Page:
Once upon a time, many years ago, back in the 1960s in fact, or possibly the 1970s, reports are a bit vague, the Mayor stopped handing out the Liskeard Bun. This was an annual event when the newly invested mayor of Liskeard would hand out buns wrapped in brown paper bags to the local children. What a lovely tradition. Read on to find out about the Great Cornish Bake Off and how it was rediscovered along with a vegan recipe for Cornish saffron buns.
Saffron with its bright yellow hues and subtle floral and bitter notes is a spice which seems singularly exotic. But it has long been associated with Cornwall. It is said that the Cornish traded with the Phoenicians way back, exchanging tin for saffron and it’s been used here ever since. This may or may not be true, but saffron was a highly popular ingredient in the Middle Ages and saffron crocuses were grown in Bude until the late 19th Century.
One of the few things I miss as a vegetarian is a good lardy cake. Our local bakery BlakesBakery does a particularly good one. Rich with fat, sugar and spicy fruit, it has a crunchy exterior with a lovely doughy interior. When I found out the #TeaTimeTreats theme was for yeast bakery this month, an idea was conceived. I would invent my very own non-lardy, lardy cake using white chocolate instead of lard, my own candied peel and very non traditionally, apples.
As soon as I saw the Clandestine Cake Club Cookbook, I knew immediately I wanted to make this Pistachio & Lime Cake for my friend’s upcoming birthday. This is one of Lynn Hill’s own and it is the one that graces the front cover of the book.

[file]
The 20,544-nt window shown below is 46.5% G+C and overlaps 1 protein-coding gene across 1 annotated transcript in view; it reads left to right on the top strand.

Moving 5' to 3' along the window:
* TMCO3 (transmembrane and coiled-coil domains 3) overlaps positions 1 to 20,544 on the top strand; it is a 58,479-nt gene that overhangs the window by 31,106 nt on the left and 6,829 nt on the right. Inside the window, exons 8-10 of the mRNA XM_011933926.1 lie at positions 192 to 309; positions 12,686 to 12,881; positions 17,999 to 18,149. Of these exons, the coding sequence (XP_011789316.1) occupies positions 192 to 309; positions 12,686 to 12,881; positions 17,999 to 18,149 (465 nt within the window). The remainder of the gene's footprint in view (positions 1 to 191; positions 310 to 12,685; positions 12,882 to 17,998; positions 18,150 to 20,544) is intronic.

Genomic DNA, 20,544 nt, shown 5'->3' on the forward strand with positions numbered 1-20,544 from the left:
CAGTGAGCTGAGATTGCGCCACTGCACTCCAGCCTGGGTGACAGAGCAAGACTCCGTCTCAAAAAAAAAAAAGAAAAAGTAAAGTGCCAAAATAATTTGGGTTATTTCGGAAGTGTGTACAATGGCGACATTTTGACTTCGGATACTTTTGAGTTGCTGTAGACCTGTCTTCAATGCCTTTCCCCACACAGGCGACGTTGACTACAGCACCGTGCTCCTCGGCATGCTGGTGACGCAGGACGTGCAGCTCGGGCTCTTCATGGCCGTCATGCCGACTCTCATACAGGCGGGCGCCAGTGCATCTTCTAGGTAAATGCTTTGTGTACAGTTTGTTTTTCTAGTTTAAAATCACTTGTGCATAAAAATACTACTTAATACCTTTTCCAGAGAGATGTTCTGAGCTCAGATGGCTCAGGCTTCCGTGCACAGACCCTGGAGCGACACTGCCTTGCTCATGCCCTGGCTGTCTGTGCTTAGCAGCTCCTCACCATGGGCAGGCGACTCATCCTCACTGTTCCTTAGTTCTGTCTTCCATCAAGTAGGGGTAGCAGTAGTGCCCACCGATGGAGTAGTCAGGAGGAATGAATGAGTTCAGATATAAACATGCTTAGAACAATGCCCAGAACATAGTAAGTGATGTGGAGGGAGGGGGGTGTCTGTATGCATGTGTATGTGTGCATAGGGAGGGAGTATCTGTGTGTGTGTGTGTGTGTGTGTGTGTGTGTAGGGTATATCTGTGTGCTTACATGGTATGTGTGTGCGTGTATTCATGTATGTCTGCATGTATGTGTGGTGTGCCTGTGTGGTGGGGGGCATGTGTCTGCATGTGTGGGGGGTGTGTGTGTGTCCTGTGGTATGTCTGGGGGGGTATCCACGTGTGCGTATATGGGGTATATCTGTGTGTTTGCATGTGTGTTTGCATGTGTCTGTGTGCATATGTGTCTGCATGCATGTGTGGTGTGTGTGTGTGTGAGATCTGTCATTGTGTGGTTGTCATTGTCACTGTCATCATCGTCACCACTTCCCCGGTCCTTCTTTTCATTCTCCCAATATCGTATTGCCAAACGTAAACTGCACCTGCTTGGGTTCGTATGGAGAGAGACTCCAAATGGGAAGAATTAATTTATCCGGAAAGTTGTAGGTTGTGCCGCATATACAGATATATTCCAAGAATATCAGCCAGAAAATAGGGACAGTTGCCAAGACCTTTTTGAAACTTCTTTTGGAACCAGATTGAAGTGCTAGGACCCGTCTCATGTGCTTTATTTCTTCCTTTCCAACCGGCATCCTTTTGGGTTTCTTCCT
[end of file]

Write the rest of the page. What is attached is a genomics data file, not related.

Ros chose V for Alpha Bakes this month, oh my goodness! Other than Vanilla and Victoria sandwich, I wasn’t having many ideas and although vanilla is fantastic, it’s such a common ingredient in cakes, I wanted something a little different. I’ve seen Viennese whirls popping up all over the place which is a great idea, but again not quite what I was looking for. So I turned to trusty Pam Corbin in her wonderful book Cakes and there it was at the bottom of the V list, Vinegar Cake. Traditionally made when hens were off lay, this is an eggless fruit cake from East Anglia. I added a few ingredients not mentioned in Pam’s recipe.
This is how I made it:
- Placed 1 tbsp mesquite powder and 1 tbsp maca powder onto the scales than added white flour to make the weight up to 250g.
- Sifted into a bowl along with 250g wholemeal flour and a pinch of salt.
- Rubbed in 200g unsalted butter cut into bits, until the mixture resembled breadcrumbs.
- Stirred in 500g dried fruit made up of sultanas, raisins, chopped dried apples, goji berries and crystallised orange peel (homemade).
- Stirred in 50g chopped Maya Gold chocolate (G&B dark orange spiced).
- Poured 300ml milk into a large bowl (didn’t have a jug big enough) and added 50ml cider vinegar.
- Stirred 1 tsp bicarbonate of soda into 1 tbsp milk.
- Added this to the milk and watched in amazement as it frothed up and up and up!
- Poured this onto the dry ingredients together with 2 tbsp golden syrup and mixed until just incorporated.
- Spooned into a 23cm cake mould and smoothed the top.
- Sprinkled 1 tbsp demerara sugar over the top and baked at 170C for 50 minutes.
- Left to cool in mould for 20 minutes then turned out onto a wire rack to cool almost completely – couldn’t wait any longer!